One such occasion was when I was birding two years ago in the grasslands of Nannaj. It was a hot, humid afternoon. After walking around in the beautiful grasslands, savoring its riches, with hosts of larks and sandgrouses keeping company with us, we settled down in a hideout with the hope of sighting one of the most elusive of birds in the subcontinent:the great Indian bustard.
We must have spent several hours sitting in the hideout, fervently hoping for a glimpse of the bird. What unraveled over the course of next few hours will remain deeply entrenched in my memory. A male great Indian bustard gently made its way across the barren land several yards in front of us, where there was a pool of water. Soon it engaged in a display of its finery and to our great amazement and surprise, a petite female walked across! What happened in the next few hours was an experience to cherish. The male stood with its head held back as much as possible, its tail cocked, wings drooping down. It slowly started inflating the gular pouch which was now hanging like a balloon in front of the legs. It produced a deep moaning call to further highlight the effect. But the female did not appear to be too interested and kept a safe distance. As the male wandered off into the grasslands, the female kept pace. We lost sight of the female soon after, as she went deep inside the grasslands. Meanwhile the male continued to engage in elaborate displays. Time was ticking by and the sun was setting in the horizon. In that magical moment in fading light, the female walked out and laid herself down on the ground. The male tapped her on the head a few times and after a brief while mated with her. It was a moment of intense exaltation to watch them as the setting sun caressed the grasslands with golden hues. It was also a moment tinged with sadness about the fragile existence of these majestic birds.
When I went back to Solapur a few weeks ago, I was informed that there are no more great Indian bustards in the Nannaj grasslands. It was a great shock to me that these magnificent birds were no more in their natural habitat…a habitat that is being eroded mercilessly by human avarice and ill conceived plans of industrialization by those in power. Despite their tremendous biodiversity, the grasslands are in throes of grave peril. With their habitat dwindling over time, the great Indian bustard has also vanished from Nannaj.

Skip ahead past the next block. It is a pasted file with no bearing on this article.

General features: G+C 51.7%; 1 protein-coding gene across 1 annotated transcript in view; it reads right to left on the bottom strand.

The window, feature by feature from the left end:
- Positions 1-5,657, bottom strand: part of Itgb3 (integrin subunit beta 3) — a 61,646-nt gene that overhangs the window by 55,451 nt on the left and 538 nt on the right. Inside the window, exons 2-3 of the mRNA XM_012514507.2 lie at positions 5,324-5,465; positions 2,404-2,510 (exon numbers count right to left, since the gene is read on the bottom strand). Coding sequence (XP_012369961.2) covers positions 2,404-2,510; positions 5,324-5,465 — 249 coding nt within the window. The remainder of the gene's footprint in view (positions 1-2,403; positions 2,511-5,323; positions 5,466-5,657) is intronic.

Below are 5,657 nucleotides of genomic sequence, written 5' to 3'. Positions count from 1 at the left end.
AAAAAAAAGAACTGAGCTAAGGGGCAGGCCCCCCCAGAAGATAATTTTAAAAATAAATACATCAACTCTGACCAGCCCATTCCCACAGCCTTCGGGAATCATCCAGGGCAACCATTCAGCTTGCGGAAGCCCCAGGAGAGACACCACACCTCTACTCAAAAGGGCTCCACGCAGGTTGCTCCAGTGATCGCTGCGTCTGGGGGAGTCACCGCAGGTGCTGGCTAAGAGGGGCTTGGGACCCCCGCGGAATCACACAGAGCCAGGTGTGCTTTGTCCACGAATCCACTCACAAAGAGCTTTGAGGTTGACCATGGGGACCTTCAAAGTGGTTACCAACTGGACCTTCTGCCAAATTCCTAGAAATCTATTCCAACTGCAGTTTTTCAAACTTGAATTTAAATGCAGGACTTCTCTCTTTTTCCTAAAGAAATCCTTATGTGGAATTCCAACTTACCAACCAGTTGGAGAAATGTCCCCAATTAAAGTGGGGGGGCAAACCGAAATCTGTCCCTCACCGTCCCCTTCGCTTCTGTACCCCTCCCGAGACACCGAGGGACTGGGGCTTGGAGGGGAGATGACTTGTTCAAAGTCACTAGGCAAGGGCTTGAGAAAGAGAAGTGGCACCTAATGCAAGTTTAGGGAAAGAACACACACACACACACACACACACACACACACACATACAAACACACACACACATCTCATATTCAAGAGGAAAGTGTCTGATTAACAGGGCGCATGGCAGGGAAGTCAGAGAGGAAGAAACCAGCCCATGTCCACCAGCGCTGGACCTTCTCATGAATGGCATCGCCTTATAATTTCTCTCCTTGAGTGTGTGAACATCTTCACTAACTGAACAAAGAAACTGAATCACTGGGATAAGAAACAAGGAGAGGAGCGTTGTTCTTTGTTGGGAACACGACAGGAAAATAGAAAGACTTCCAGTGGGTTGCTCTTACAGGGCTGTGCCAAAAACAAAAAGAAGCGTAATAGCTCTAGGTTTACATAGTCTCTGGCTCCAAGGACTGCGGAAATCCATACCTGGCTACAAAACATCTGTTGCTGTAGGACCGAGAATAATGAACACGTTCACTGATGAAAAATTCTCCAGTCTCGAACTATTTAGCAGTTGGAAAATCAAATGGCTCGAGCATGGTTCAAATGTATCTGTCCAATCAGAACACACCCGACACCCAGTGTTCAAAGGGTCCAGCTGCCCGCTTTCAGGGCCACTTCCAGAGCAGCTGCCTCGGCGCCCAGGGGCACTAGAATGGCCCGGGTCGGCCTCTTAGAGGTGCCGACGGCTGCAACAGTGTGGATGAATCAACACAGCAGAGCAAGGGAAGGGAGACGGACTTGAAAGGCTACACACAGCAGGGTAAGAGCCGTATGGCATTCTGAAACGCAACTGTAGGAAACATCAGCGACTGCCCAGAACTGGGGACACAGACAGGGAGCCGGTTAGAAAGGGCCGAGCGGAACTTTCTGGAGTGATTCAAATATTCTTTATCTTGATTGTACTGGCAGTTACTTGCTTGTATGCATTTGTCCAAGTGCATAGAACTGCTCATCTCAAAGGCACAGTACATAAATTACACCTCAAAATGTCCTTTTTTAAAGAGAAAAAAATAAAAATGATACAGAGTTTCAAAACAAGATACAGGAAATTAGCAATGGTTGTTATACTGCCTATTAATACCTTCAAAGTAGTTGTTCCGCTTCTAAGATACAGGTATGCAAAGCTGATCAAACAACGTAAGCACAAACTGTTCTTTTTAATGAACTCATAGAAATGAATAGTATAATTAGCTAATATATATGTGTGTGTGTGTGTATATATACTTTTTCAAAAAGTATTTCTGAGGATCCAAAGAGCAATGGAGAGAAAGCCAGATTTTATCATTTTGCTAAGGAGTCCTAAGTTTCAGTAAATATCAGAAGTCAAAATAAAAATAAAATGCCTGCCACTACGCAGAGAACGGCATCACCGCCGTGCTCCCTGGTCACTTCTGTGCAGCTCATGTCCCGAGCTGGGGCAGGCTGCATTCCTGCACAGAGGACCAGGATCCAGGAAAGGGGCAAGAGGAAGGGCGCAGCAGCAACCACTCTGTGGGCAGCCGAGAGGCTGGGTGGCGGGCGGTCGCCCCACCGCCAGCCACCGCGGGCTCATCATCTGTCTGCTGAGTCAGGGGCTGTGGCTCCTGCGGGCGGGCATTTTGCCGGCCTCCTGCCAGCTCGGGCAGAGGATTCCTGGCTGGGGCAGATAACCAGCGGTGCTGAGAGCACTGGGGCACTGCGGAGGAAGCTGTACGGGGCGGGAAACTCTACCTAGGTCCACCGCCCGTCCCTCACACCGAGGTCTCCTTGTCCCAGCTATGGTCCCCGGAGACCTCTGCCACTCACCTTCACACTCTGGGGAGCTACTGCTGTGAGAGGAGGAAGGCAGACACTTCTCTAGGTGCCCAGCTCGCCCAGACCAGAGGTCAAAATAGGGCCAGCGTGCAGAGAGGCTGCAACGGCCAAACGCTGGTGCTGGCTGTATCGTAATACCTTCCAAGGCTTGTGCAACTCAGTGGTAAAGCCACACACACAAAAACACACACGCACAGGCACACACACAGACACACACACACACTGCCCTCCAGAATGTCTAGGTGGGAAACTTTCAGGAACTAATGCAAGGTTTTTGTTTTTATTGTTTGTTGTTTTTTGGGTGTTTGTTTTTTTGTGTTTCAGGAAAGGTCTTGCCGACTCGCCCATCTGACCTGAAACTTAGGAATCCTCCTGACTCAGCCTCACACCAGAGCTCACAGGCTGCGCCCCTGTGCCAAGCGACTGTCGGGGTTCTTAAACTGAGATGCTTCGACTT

Soon after my return, by sheer chance I came upon a book by Thom van Dooren, Flight Ways: Life and Loss at the Edge of Extinction. It is a remarkable oeuvre. It focuses on the precarious lives of five bird species, including the Indian vulture. Van Dooren raises many ethical questions about human complicity in their fragile existence. His concepts of the ‘dull age of extinction’ in which their ‘flight ways’ are compromised are useful frameworks to explore the plight of endangered birds. I was particularly moved by his narration of what life is like for those endangered birds who must live on the edge of extinction, balanced between life and oblivion, protecting the young and yet at the same time grieving for their dead. His narration is quite poignant, outlining ways in which we can care for these birds in peril.
Reading Flight Ways also reminded me of another gem of nature writing; The Moth Snowstorm; Nature and Joy by Michael McCarthy. He wrote, “The natural world is not separate from us, it is part of us. It is as much a part of us as our capacity for language; we are bonded to it still, however hard it may be to perceive the union in the tumult of modern urban life. Yet the union can be found, the union of ourselves and nature, in the joy which nature can spark and fire in us”.
But often nature is framed as a resource, by viewing forests, trees and the grasslands, in this instance at Nannaj, as economic and marketable entities to satisfy ever-growing human needs….and in the process, the existence and survival of birds like the great Indian bustard is lost sight of.
I was also reminded of Denise Levertov’s poem about our ambivalent relationship with nature, which I quote in full below..
We live our lives of human passions,
cruelties, dreams, concepts,
crimes and the exercise of virtue
in and beside a world devoid
of our preoccupations, free
from apprehension—though affected,
certainly, by our actions. A world
parallel to our own though overlapping.
We call it “Nature”; only reluctantly
admitting ourselves to be “Nature” too.
Whenever we lose track of our own obsessions,
our self-concerns, because we drift for a minute,
an hour even, of pure (almost pure)
response to that insouciant life:
cloud, bird, fox, the flow of light, the dancing
pilgrimage of water, vast stillness
of spellbound ephemerae on a lit windowpane,
animal voices, mineral hum, wind
conversing with rain, ocean with rock, stuttering
of fire to coal—then something tethered
in us, hobbled like a donkey on its patch
of gnawed grass and thistles, breaks free.
No one discovers
just where we’ve been, when we’re caught up again
into our own sphere (where we must
return, indeed, to evolve our destinies)
—but we have changed, a little.
It is an evocative reflection of our inability to see ourselves as part of nature, except for those fleeting moments in our sojourns in the wild, when we feel in tune with it.
Wonder whether it will last for long…
Glimpses of an earlier account of the great Indian bustard from an earlier sojourn is at: www.profraguram.com/musings--reflections/at-the-edge-of-extinction1
A few photos from the recent visit at: photos.app.goo.gl/NHi2ZiveLtszwYvK6
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